A storm-chasing team that studies tornadoes up-close in Iowa and across the region is gearing up for a new severe weather season. Ken Dewey heads the Vortex Intercept Team, composed of graduate students, faculty and government agency personnel. Dewey, a climate science professor at the University of Nebraska, says some tour companies offer trips for people to look at tornadoes, but his team is not open to the public.
Dewey says, "For us, we’re not out to see a tornado. We’re storm chasing. We want to go out and look at the storms and how they grow and evolve, and then we’re very interested in photography. It’s probably the biggest thing our group does." He says the Lincoln-based team covers a lot of territory.
They chase storms as far east as Des Moines and the northwest corner of Missouri, in addition to parts of Minnesota, Montana, Wyoming, Colorado and all of Nebraska, the Dakotas, Kansas and Oklahoma. Dewey’s team chased the May 2004 tornado that stayed on the ground for 52 miles through southeast Nebraska. It leveled a direct hit on the town of Hallam. Dewey remembers a call he got afterward from a storm chase team member at two-30 in the morning.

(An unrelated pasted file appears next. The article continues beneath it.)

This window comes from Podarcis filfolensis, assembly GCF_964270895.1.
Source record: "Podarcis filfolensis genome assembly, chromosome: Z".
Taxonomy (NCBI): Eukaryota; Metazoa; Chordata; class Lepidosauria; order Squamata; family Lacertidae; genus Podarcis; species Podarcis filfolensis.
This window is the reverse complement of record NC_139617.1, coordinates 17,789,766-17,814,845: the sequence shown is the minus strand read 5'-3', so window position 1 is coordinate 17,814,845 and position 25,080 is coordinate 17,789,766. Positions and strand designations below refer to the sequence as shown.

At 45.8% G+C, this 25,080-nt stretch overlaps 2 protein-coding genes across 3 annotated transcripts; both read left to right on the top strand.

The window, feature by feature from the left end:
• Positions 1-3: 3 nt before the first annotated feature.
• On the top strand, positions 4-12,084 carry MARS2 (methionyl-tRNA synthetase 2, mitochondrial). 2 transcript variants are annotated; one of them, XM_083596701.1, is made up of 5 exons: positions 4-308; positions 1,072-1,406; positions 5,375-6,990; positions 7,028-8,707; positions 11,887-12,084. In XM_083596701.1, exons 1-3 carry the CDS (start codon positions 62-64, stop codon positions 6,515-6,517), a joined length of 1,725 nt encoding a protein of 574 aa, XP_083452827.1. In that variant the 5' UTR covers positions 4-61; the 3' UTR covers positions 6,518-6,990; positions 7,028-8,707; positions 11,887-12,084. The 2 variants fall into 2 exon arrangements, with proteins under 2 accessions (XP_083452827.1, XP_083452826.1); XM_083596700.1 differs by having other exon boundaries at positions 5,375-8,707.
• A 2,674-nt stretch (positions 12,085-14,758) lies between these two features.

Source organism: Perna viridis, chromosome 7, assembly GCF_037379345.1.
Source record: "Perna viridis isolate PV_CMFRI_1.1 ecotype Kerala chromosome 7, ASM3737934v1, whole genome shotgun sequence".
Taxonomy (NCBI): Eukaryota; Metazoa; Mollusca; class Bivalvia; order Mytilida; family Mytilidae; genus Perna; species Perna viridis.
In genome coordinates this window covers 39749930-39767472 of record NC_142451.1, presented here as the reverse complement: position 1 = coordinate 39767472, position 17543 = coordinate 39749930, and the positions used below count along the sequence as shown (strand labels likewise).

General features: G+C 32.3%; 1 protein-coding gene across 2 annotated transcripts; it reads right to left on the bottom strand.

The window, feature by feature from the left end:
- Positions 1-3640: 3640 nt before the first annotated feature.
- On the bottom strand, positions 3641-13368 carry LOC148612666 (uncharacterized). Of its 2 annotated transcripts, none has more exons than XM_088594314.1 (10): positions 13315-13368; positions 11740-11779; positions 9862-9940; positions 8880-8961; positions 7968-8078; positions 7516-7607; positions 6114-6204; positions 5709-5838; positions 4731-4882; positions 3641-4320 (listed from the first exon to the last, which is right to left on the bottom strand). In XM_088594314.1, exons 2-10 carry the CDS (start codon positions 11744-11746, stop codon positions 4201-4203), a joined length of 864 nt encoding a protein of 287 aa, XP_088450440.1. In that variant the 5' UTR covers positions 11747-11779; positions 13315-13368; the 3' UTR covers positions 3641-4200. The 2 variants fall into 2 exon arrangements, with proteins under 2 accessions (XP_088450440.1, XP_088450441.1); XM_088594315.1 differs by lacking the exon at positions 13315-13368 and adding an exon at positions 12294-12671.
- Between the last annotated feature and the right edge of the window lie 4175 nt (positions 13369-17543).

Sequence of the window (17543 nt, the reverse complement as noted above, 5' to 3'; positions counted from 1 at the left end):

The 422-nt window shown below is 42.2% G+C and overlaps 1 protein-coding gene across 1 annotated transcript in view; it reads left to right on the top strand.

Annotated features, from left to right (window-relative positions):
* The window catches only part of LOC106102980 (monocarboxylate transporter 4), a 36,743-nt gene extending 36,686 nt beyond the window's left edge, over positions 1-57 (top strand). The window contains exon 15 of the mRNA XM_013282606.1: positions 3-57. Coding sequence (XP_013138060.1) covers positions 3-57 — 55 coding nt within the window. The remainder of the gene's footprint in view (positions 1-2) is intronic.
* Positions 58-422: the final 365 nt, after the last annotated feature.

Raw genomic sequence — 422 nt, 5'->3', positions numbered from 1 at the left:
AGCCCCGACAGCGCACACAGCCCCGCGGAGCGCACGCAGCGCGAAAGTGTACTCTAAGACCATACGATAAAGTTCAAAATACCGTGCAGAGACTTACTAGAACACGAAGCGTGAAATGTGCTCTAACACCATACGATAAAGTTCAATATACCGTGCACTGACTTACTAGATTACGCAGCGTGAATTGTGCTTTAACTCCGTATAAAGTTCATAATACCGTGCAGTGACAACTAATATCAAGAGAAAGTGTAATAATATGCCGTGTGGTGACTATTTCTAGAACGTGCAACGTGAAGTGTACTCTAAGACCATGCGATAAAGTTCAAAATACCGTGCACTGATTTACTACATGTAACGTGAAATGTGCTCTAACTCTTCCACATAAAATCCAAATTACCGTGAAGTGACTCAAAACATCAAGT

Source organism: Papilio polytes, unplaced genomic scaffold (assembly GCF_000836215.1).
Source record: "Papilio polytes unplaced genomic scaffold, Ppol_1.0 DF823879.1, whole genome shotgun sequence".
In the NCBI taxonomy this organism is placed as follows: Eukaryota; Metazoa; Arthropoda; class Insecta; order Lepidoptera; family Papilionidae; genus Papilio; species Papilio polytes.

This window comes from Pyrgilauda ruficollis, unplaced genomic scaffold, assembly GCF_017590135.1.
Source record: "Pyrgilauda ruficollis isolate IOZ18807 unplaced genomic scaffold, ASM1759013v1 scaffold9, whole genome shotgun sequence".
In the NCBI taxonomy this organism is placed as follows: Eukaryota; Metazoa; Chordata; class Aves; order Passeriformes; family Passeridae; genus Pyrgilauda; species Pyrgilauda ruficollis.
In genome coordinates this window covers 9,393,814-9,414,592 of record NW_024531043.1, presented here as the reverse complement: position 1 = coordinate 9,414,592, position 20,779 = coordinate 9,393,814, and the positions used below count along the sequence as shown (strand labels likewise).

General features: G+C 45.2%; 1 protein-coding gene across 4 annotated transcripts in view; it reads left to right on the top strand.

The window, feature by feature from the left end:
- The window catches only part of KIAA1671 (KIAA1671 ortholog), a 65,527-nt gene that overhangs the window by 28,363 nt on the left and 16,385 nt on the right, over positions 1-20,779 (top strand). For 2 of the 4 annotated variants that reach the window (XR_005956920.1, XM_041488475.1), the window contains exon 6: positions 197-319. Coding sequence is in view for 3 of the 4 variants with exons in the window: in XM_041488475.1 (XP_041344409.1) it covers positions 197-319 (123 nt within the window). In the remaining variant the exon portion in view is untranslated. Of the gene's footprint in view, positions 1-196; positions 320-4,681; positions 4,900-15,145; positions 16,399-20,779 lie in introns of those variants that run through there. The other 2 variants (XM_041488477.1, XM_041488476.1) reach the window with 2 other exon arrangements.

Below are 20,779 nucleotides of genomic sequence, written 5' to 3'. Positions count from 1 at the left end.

Neither of them could sleep, having seen the deaths and damage tornadoes can dish out. The caller, a graduate student, said it was a life-changing experience as he really needed to reconsider whether he wanted to do storm-chasing for a living. Dewey says the one thing in weather that is constant — is change.
"Things are always changing and that’s why we study weather," he says, "that’s why we study climate. It’s the unexpected. The one storm in 1980 with no storms within 700 miles that sat on top of Grand Island (Nebraska) and produced seven tornadoes the night of the twisters." Dewey says severe weather is still studied because experts often cannot predict movement while it’s still happening, nor can they know what’s going just a few weeks away.